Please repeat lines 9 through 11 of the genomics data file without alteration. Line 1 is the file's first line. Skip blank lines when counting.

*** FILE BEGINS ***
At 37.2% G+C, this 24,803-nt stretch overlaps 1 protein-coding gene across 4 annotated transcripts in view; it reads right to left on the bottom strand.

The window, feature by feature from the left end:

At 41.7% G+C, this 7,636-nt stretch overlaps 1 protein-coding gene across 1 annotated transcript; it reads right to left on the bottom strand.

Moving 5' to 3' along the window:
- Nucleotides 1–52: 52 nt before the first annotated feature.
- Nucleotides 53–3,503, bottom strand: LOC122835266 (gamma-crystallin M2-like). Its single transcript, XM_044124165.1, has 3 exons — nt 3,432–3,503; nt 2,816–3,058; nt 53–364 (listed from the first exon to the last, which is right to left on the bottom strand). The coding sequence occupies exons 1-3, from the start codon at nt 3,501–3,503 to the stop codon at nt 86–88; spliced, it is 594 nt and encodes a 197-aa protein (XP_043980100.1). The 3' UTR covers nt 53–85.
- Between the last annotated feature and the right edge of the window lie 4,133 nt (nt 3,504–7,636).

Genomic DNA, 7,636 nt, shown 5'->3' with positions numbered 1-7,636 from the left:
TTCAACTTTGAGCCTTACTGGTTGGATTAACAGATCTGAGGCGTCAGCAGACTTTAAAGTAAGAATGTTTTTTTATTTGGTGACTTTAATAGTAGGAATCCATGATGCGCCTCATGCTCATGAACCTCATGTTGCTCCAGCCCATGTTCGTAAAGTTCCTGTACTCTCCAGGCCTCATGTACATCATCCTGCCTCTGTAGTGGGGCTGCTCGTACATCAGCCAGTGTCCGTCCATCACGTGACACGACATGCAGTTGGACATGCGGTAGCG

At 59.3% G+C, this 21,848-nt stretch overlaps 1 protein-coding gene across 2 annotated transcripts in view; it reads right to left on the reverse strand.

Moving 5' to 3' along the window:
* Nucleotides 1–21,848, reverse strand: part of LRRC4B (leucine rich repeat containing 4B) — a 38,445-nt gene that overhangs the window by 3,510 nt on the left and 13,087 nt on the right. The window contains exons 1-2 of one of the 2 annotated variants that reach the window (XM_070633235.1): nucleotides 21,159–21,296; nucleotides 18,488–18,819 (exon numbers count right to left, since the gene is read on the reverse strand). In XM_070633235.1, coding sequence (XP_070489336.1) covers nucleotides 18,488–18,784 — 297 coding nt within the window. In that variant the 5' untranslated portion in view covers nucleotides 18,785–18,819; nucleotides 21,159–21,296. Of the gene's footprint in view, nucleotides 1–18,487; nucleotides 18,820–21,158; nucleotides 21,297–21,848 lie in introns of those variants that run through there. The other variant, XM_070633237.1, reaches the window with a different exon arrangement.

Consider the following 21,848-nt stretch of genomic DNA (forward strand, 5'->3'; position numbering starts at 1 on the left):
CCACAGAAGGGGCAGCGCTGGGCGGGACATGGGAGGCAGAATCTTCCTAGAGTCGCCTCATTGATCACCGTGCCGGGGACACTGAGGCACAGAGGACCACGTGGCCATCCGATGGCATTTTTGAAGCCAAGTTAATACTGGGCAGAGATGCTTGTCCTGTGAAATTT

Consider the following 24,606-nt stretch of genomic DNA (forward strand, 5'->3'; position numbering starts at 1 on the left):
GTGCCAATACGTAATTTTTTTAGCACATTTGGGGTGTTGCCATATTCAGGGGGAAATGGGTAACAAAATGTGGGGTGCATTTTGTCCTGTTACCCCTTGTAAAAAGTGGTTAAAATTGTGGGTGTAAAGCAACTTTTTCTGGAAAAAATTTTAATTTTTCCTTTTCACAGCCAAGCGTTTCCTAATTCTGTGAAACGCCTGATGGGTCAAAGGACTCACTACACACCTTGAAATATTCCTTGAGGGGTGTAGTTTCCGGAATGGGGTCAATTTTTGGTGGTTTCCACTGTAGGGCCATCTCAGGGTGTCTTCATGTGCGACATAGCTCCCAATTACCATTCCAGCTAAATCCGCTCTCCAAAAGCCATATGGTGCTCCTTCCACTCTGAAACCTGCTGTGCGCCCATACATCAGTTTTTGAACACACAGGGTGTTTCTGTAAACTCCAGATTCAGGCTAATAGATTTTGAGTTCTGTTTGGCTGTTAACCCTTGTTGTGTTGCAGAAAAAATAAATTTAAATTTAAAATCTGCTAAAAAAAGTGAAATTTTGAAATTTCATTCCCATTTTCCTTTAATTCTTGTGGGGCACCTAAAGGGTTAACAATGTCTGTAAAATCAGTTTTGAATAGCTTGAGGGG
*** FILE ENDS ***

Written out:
TTCAACTTTGAGCCTTACTGGTTGGATTAACAGATCTGAGGCGTCAGCAGACTTTAAAGTAAGAATGTTTTTTTATTTGGTGACTTTAATAGTAGGAATCCATGATGCGCCTCATGCTCATGAACCTCATGTTGCTCCAGCCCATGTTCGTAAAGTTCCTGTACTCTCCAGGCCTCATGTACATCATCCTGCCTCTGTAGTGGGGCTGCTCGTACATCAGCCAGTGTCCGTCCATCACGTGACACGACATGCAGTTGGACATGCGGTAGCG

At 59.3% G+C, this 21,848-nt stretch overlaps 1 protein-coding gene across 2 annotated transcripts in view; it reads right to left on the reverse strand.

Moving 5' to 3' along the window: